Production of CHON fluids
Fluids synchronous or slighltly predating the syntectonic granite intrusions were found in microfissured metamorphic rocks. These belong to the C-H-O-N system and have high densities which indicate they were trapped at relatively deep structural levels. Fluids are mostly dominated by CO2-H2O and display a high density of these volatile phase (Fig.1). It is thought that CHON fluids result from the circulation of waters through metamorphic rocks and acquire a part of their chemical features (CO2/ CH4 ratios for instance) during water-rock interaction. It is highly probable that these waters are not true metamorphic fluids resulting from the dehydration processes. P-T conditions derived from FI are compatible with a regional metamorphism of intermediate temperature and low pressure (400 < T< 550oC and P~300-400 MPa). A late ductile deformation stage resulting in the drainage of a part of the regional fluids in relation with the activity of major discontinuities, frequently under higher thermal gradients linked to the syntectonic granite intrusions. Locally, regional fluids mix with a CH4-N2 which is typically produced by devolatilization processes and specific oxydidation-reduction reactions within the graphite rich units (Boiron et al., 1996) of thermometamorphic aureoles around granites. During this stage, the main deposition of quartz (+/-arsenopyrite and pyrite) occured in the main faults hosting gold deposit. Dense C-H-O-(N) fluids were trapped at pressures above 200 MPa and temperatures of 350oC to 450oC. Typical fluid inclusions contain H2O-NaCl-CO2-(CH4) liquids (Lc-w or Vc-w) showing two or three fluid phases at room temperature. CO2 homogeneizes to the vapour phase in the range -4 to 30oC, TmCO2 in the range -61.5 to -56.8oC, TmCl in the range 4 to 12oC and Th in the range 250 and 380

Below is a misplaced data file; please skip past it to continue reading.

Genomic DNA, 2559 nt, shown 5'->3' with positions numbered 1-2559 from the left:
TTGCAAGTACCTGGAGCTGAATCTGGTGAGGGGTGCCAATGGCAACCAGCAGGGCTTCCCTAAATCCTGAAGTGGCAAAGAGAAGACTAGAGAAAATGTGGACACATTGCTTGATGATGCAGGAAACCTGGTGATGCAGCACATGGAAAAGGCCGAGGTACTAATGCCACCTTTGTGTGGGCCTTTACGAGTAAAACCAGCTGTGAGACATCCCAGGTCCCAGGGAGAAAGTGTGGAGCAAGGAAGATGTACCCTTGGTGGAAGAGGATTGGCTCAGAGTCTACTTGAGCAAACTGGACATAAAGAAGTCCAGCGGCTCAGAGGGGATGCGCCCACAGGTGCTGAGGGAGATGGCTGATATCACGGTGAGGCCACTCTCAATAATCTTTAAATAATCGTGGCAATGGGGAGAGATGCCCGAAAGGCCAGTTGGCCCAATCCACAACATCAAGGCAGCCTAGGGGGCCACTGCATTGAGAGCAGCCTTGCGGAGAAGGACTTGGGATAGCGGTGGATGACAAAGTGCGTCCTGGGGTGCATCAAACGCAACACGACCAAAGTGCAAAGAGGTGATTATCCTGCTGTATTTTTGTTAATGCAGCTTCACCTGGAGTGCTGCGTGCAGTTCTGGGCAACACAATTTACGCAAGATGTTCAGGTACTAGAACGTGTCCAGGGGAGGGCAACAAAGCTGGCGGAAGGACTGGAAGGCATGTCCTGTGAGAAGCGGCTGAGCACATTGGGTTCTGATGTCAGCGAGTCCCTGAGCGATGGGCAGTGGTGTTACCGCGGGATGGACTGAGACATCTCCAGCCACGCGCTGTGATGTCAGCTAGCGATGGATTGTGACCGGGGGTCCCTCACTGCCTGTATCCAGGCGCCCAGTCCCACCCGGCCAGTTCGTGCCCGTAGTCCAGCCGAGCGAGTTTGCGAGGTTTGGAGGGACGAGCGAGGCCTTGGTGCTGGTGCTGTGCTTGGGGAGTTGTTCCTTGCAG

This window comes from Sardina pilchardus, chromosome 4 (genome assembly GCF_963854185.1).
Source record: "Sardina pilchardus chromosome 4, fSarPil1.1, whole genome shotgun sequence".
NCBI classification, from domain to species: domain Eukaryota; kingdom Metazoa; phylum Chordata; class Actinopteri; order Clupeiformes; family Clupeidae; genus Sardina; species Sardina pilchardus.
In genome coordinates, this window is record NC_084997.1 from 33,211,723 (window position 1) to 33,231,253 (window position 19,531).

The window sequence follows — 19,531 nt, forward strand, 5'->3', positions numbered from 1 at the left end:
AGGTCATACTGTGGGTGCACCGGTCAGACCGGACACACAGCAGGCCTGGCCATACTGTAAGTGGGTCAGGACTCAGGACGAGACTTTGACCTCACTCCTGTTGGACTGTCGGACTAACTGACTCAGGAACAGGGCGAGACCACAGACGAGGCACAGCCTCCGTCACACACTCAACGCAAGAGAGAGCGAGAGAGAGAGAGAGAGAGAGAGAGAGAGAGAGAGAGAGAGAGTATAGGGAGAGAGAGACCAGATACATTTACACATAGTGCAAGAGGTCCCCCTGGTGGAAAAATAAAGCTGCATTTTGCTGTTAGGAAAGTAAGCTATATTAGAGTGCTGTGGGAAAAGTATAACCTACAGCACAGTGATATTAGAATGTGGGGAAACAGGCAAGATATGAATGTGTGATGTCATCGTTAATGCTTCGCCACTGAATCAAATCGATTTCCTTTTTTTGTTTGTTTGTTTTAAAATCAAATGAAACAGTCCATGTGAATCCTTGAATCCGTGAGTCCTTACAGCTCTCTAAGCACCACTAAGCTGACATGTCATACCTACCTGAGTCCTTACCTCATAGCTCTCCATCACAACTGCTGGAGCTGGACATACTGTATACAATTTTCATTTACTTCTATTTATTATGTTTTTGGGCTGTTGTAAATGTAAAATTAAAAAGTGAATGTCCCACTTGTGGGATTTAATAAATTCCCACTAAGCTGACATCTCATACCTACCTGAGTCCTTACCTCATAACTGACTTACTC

Evolution of CHON fluids during uplift and the late granite intrusions